Computer (Servo driven potentiometers), expanded
This is the servo cabinet. All precision multiplying and dividing by variables
were done by potentiometers here. Computer test modes, computer test problems,
radar offsets, and power supply status were also controlled or viewed here.
Servo motors drove the potentiometers. In an
anti-aircraft problem the variables do not change too rapidly, so the mechanical
speed limitations were not a problem.
Components in this cabinet include:
- Knobs to input the offsets of the Missile Tracking Radar and the Target Range Radar
from the position of the Target Tracking Radar in North/South, East/West, Up/Down.
(All units in this computer are in the artillery's favorite unit, the yard.)
- Switches to control the computer test modes and the computer test problem. The
computer was remarkably self checking.
- Power supply monitoring select switch. Black dials above show power supply voltage.
the long row of red lamps to the left help indicate op-amp zero set overload.
- The largest of these servo driven potentiometers is the time pot. On the same
shaft are "wipers" for about 8 variable resistors.
- In the cabinet to the right (behind the open door) are power supplies.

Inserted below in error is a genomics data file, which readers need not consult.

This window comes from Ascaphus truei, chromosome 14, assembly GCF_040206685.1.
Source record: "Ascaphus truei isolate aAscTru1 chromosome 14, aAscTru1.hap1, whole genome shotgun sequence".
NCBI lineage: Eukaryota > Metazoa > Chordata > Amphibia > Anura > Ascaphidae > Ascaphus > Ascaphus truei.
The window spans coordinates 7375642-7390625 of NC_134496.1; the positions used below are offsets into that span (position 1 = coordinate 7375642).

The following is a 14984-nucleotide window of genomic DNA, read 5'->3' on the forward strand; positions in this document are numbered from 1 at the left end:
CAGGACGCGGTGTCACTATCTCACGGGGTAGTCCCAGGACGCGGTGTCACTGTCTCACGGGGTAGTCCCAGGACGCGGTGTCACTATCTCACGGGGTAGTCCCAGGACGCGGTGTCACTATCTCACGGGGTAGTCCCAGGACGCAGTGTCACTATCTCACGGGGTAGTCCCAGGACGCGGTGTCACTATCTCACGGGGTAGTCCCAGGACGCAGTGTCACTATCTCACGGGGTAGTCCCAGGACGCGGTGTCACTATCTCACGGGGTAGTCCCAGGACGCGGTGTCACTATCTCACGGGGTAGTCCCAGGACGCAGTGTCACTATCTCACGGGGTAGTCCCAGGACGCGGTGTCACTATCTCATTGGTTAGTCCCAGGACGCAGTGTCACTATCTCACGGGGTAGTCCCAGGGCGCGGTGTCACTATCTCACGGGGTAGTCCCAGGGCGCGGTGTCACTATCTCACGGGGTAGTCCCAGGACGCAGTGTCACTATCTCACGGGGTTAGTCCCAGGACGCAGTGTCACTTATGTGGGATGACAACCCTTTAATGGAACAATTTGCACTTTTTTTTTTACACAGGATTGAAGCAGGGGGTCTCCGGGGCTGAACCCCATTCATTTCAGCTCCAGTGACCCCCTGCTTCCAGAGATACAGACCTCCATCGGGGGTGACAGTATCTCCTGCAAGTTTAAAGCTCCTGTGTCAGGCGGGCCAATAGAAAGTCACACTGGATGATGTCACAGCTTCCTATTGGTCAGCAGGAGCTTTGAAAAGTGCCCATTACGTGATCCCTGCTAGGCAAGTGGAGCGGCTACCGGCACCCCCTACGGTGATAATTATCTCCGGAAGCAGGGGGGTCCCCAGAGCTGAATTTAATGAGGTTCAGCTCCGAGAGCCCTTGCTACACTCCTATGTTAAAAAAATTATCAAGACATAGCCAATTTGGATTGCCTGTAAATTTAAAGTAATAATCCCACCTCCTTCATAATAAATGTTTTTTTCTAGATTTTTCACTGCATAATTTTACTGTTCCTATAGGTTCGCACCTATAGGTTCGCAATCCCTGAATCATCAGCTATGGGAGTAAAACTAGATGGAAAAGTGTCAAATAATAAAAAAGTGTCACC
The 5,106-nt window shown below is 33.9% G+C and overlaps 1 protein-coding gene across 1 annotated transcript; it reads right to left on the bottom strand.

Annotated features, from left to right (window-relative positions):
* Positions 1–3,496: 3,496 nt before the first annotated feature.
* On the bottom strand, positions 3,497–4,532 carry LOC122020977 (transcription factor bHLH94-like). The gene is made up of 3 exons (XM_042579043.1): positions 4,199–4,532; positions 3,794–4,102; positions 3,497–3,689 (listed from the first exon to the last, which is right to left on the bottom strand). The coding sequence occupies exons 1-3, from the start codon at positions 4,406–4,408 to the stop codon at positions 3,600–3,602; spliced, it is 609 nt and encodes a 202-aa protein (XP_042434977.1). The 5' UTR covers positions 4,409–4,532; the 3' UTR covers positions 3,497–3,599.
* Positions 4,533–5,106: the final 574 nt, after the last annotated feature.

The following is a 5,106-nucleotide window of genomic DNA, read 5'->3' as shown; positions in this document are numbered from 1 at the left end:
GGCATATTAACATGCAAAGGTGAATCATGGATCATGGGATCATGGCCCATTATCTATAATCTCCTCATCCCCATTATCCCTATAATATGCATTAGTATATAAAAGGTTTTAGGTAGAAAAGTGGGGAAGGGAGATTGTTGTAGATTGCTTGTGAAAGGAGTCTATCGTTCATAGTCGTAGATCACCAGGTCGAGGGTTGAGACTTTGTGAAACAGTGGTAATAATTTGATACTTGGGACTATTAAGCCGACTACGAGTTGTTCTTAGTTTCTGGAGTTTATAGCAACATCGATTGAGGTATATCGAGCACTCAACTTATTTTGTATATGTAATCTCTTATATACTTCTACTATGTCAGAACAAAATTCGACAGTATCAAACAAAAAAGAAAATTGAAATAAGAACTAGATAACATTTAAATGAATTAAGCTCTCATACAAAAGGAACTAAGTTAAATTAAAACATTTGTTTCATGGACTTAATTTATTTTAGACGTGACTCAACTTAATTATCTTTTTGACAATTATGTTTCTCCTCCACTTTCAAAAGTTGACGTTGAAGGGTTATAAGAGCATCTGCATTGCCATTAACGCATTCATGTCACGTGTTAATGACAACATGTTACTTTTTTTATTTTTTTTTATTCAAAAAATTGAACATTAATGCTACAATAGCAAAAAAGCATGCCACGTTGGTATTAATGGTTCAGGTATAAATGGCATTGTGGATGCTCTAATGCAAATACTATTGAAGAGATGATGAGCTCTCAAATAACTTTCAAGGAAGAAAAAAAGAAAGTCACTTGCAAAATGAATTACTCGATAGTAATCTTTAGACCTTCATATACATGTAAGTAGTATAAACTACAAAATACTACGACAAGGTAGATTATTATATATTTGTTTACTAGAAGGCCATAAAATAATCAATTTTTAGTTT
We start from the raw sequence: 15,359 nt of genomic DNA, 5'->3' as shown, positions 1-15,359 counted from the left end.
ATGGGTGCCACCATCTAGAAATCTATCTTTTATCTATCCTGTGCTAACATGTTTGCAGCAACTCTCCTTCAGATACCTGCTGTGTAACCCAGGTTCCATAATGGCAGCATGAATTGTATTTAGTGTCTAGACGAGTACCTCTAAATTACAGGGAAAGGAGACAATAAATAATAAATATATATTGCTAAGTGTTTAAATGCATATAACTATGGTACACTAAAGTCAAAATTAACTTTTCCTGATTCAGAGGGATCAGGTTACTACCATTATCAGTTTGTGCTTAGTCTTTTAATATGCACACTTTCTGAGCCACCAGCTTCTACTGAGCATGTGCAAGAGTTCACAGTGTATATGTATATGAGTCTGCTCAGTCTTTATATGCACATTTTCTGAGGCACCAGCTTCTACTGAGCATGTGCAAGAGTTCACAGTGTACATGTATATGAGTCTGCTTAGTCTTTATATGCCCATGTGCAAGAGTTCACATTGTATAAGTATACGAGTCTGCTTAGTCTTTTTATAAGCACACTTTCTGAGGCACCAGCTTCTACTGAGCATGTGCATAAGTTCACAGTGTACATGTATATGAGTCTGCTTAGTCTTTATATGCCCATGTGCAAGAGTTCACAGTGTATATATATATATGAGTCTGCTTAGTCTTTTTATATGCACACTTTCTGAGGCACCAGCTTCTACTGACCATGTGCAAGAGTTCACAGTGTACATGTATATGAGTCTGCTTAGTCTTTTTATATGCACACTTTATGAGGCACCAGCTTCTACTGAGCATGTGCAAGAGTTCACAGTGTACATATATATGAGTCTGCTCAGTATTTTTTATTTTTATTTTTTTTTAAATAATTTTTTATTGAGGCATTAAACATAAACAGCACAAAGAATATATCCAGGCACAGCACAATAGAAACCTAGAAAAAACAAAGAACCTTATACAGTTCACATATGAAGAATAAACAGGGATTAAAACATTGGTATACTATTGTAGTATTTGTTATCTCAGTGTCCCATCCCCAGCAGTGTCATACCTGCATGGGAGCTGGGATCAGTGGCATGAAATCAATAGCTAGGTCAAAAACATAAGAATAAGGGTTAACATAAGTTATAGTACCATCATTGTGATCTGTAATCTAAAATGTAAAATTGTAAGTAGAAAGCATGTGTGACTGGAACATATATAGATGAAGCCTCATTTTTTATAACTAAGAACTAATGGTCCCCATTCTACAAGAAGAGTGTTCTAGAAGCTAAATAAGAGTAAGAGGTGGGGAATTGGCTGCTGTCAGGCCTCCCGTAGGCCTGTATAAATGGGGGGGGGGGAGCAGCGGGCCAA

There was a stunning variety of voltages available to this computer
+70, +-100, +-250, +-320 volts come to mind, probably forgot a few.
(The +- 150 volts were reference voltages for full scale of most variables.
Max time was +100 volts, max distance was 100 volts, max speed was 100
volts, etc.) Most tubes used 12 volts AC to heat the filaments (the little
red glowing wires that heated the cathodes to emit the electrons).
Most tubes took 4 watts each just to heat the cathode. (More than your entire
transistor stereo when listing to gentle music.)
The cathode circuits of the operational
amplifiers were supplied from -250 volts, and the anode ("plate") circuits
were connected to +250 volts. If you went looking for a shock,
you would not have to try too hard to get one. Most people working on
this equipment never got bad shock (all shook up).
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